And here some predictions - Bruno Tertrais, deputy director of the foreign policy think tank Fondation pour la Recherche Stratégique in Paris, in Der Spiegel:
'We're still at the stage in which everyone sees their views and assumptions as being confirmed by the corona crisis. This is true in the West and East, on the left and on the right. But the possible consequences of this crisis are already becoming apparent.
One of them will be a decline in globalization. Its slowdown had already begun before the outbreak of the pandemic. For economic reasons, but also for reasons of security policy, Western countries have long wanted to reduce their dependence on China. The COVID-19 crisis is now accelerating this trend and economic interdependence will decrease. In the medium term, "just in time" production will decrease. Especially in the health care sector, the emphasis will be on stockpiling.
The interesting question here is: Will this be solved nationally or in cooperation with other countries? Will we act nationally and alone in the health-care sector or together with our European partners?
Another consequence will be a decline in populism and an increase in souverainism. Once an end to the acute pandemic is in sight in most countries, people will see that populist governments were worse crisis managers when compared to others. The majority of populist leaders, most of all Donald Trump, have so far demonstrated an astonishing inability to respond to the most pressing concerns of their citizens and to show at least some degree of empathy.
But there is one danger to all this: If we do not succeed in achieving an economic recovery after the crisis, the populists will gain new support. The return of hyperinflation, for example, could lead to social unrest.
The nation state, on the other hand, is likely to be one of the big winners of the crisis. Like the health sector, our food supply will benefit from re-localization. Nation states will tend to withdraw into themselves and demand increased protection against external threats. This could come at the expense of Europe's Schengen system of open borders. Here, too, the question arises: Will this new sovereignty be national or European?
Will we also enter an era of digital authoritarianism and sacrifice certain freedoms? I'm a pessimist. In any case, it is likely that most of the population will be prepared to accept major restrictions on their freedoms, as they were after Sept. 11. We will accept more control.
Will some major powers emerge victorious from this pandemic? I don't think so, at least not for the next two years. Even if the U.S. no longer has a leading role, no other power will take over this role either. No country will emerge stronger from this crisis. In five years' time, of course, things may look different, but the U.S. will have repositioned itself by then. We're always too quick to bury Europe. After all, Europe has demonstrated a certain ability to adapt to crises.'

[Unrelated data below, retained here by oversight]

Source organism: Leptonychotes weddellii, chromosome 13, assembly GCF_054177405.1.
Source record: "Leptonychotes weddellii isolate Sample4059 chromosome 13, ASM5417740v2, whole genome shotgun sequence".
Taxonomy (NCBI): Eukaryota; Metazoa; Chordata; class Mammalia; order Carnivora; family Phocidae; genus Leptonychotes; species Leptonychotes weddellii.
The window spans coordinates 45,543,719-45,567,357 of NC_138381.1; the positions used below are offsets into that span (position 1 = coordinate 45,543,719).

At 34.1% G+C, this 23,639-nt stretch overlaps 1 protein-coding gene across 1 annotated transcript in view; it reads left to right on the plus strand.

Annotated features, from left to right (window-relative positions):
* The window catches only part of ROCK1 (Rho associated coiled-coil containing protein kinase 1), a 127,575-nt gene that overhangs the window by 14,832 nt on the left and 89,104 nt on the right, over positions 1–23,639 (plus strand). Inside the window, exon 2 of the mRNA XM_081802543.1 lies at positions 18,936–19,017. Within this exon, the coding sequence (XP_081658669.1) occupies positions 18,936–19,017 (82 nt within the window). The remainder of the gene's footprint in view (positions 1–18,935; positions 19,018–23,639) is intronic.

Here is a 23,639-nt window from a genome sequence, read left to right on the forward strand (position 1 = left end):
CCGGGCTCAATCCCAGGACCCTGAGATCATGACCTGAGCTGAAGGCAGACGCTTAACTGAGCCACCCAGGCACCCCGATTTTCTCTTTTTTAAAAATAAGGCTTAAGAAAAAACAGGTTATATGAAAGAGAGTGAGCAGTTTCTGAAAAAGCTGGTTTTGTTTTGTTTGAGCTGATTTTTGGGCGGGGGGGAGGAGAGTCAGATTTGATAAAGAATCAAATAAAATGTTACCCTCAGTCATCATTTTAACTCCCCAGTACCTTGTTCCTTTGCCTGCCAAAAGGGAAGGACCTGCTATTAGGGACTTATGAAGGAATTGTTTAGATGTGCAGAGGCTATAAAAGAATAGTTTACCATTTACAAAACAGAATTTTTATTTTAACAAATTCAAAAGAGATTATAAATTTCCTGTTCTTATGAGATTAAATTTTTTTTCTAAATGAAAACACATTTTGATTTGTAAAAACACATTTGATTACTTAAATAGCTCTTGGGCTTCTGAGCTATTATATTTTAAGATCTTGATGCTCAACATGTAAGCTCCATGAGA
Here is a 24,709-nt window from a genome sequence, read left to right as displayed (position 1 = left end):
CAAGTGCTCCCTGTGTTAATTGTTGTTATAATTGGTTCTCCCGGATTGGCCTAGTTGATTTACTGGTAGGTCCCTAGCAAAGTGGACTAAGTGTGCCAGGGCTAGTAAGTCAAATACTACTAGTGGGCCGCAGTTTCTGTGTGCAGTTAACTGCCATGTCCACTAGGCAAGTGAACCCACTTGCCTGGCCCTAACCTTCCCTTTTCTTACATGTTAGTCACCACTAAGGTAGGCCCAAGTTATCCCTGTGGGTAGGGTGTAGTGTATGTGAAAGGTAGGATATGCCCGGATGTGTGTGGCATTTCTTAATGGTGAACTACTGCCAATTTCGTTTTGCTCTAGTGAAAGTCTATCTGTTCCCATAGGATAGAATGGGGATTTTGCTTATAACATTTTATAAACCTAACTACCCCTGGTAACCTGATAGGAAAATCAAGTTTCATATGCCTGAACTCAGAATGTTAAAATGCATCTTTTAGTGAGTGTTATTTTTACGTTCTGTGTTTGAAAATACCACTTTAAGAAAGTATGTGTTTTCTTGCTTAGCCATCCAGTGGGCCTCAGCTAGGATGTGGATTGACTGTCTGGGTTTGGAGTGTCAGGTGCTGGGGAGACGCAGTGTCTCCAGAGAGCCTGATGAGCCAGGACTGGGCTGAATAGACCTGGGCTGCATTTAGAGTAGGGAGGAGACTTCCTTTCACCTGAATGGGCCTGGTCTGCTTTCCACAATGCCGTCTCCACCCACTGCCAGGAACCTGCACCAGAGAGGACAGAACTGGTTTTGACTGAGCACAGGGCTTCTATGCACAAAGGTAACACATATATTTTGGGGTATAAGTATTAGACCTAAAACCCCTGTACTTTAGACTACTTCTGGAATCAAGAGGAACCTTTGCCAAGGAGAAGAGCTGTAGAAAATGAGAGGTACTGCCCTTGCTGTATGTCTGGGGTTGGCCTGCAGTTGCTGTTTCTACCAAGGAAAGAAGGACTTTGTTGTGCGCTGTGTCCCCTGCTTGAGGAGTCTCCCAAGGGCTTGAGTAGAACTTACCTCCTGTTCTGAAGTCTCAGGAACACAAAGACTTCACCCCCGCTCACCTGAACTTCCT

Read more predictions here.
The decline of populism is a moderate decline. For example, the AfD in Germany hovered around 15% for a while, now it's hovering around 10%. The rise of Merkel's CDU is more substantial, but this might change quickly as well. When the crisis is over people tend to forget it.
Yes, Trump, unlike other leaders, did not profit from the crisis, but it's still possible that he will win the 2020 election.
More important: if the nation state turns out to be the big winner of this crisis we must admit that populism has won. Because the nation state and more sovereignty on a national level were and are the big projects of the populists, in Europe and in the US. They favored the abandonment of multilateralism and largely they got it.
Hyperinflation appears to be unlikely, some warned for hyperinflation after the banking crisis in 2008, after the central banks opened the money tap, in various ways, well, we got deflation, not inflation.
That people will accept more control is undoubtedly true. What's also frightening is that those who do not accept more control are at the moment at least the populists, the believers in conspiracy theories, the extremists.
As I said before, who can be against public health? The moment your president or your prime minister becomes a national doctor, and the state itself becomes a national doctor, opposition quickly turns into the freak show of the anti-vax movement. And from there, personal freedom will turn out to be a rather unpatriotic afterthought.
At best, something you utter a few words about on memorial day.